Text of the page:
An Analysis on Hydrodynamic Loads for Surface-Piercing Propellers Using Computational Fluid Dynamics

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Virginia Tech

A surface piercing propeller (SPP) is a propeller that is partially submerged in water and is considered a possible solution to high-speed vessels (greater than 50 knots) where cavitation plays a vital role due to its ever-increasing detrimental effects. Computational Fluid Dynamics (CFD) has become a more prevalent solution in recent years due to lower costs and the ability to evaluate varying setups. However, Computational Fluid Dynamics has had problems accurately solving the hydrodynamic loads for an SPP as recently as a few years ago. Accurately predicting these loads is of great importance because it will allow future simulations to add more effects such as cavitation, shaft inclination effects, multiple propellers, and fluid-structure interaction. Using FINE/Marine, a CFD software specifically designed for marine applications simulations with the 841-B SPP model and changing the Froude number (Fn) and advance coefficient (J), an in-depth validation process and extending upon previous results found when combining CFD and surface-piercing propellers was performed. Several cases between J = 0.6 to J = 1 and Fn = 2 to Fn = 6 are first performed to validate the models against experiments, then more complex features such as multiple propellers and shaft inclination angles were included to extend upon previous work of CFD for surface-piercing propellers. This analysis of the results suggests that CFD models could genuinely be validated against current experimental setups, and therefore more complex additions could also be made and with stronger accuracy than in previous years.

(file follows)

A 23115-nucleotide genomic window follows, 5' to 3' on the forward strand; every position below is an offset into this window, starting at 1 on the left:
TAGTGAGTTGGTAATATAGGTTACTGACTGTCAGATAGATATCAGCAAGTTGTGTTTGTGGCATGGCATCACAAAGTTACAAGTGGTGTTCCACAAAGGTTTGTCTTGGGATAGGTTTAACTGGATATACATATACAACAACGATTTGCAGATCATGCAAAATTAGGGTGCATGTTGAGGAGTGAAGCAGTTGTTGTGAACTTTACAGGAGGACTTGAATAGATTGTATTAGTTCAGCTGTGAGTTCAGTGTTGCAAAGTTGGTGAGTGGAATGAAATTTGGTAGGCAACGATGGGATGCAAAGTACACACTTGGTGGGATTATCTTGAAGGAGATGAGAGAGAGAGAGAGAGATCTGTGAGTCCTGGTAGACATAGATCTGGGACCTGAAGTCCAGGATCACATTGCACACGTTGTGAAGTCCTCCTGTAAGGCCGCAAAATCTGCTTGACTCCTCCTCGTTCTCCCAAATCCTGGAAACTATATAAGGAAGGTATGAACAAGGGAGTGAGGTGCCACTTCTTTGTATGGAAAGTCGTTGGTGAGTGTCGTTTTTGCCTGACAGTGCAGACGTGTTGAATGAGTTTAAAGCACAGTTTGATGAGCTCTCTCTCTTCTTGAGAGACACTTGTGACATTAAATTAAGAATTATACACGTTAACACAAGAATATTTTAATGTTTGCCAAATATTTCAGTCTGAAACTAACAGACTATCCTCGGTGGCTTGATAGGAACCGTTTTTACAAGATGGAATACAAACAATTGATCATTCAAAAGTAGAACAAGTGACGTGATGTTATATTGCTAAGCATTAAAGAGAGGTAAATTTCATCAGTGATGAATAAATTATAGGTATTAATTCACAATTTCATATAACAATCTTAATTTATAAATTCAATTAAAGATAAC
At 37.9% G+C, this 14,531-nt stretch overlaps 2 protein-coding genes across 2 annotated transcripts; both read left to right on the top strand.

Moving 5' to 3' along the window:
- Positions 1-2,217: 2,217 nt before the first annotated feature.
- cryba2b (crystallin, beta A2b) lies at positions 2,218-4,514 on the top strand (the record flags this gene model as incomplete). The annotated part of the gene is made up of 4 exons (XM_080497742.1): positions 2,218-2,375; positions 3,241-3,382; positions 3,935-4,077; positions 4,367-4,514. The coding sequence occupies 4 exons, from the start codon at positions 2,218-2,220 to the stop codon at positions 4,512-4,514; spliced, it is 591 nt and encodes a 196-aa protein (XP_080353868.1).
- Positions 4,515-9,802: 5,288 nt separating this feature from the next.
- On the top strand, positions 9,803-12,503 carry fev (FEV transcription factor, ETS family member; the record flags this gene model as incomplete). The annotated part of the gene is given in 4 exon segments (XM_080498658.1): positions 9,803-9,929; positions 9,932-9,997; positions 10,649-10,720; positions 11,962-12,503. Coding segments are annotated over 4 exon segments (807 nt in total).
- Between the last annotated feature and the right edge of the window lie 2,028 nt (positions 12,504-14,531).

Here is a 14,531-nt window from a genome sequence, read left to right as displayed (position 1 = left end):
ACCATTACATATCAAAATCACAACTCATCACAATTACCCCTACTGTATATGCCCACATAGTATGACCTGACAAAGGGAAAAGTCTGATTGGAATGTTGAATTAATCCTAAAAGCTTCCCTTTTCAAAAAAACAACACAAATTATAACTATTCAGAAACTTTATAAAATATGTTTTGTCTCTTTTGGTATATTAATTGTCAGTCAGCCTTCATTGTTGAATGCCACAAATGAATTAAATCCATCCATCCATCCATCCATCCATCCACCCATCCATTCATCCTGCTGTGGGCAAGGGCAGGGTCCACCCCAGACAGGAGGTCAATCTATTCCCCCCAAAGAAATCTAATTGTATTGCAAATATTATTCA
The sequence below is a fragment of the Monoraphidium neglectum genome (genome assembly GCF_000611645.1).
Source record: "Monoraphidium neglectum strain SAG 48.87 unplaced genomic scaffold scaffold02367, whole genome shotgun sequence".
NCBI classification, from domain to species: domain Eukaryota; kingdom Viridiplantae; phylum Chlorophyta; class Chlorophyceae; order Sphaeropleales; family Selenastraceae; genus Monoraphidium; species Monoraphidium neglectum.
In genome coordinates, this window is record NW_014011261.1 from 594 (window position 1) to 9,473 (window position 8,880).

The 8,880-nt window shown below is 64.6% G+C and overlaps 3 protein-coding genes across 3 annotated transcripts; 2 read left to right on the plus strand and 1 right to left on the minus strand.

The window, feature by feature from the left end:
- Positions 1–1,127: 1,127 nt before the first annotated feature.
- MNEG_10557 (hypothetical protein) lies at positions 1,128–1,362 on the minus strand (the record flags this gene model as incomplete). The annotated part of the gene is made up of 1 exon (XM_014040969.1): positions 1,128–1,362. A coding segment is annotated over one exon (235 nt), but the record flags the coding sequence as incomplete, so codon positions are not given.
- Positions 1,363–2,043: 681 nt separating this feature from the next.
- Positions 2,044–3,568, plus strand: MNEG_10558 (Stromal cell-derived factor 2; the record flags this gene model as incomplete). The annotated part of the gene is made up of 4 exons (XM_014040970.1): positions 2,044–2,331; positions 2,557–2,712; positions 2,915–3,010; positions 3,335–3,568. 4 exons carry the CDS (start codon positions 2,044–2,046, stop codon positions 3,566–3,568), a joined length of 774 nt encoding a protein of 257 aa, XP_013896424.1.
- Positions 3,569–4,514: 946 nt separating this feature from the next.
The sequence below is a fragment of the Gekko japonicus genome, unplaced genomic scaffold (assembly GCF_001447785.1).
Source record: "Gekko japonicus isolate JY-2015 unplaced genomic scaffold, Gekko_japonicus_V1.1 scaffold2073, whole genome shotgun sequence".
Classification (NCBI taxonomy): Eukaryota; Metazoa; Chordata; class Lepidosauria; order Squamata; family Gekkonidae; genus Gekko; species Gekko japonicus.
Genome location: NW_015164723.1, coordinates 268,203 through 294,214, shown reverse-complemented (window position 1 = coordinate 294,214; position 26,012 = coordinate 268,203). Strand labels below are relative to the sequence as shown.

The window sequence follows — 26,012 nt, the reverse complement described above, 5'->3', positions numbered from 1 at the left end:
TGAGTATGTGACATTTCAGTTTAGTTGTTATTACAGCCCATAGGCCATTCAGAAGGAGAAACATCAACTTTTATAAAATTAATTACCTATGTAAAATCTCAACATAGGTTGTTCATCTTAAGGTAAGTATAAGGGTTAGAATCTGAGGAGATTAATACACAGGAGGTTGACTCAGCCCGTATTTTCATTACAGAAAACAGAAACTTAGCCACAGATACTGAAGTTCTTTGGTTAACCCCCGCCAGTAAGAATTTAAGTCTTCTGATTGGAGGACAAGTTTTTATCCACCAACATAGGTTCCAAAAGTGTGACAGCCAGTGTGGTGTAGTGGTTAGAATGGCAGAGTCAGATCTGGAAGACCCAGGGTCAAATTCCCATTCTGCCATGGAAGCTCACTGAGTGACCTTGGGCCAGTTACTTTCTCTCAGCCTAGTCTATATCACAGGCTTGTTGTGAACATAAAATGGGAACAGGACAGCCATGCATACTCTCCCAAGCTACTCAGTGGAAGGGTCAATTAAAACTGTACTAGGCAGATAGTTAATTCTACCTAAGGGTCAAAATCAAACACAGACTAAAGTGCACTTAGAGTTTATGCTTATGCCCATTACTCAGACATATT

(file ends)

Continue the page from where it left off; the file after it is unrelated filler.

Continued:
Propellers, Computational Fluid Dynamics, Surface-Piercing Propeller, CFD, Thrust, Torque, Hydrodynamic Loads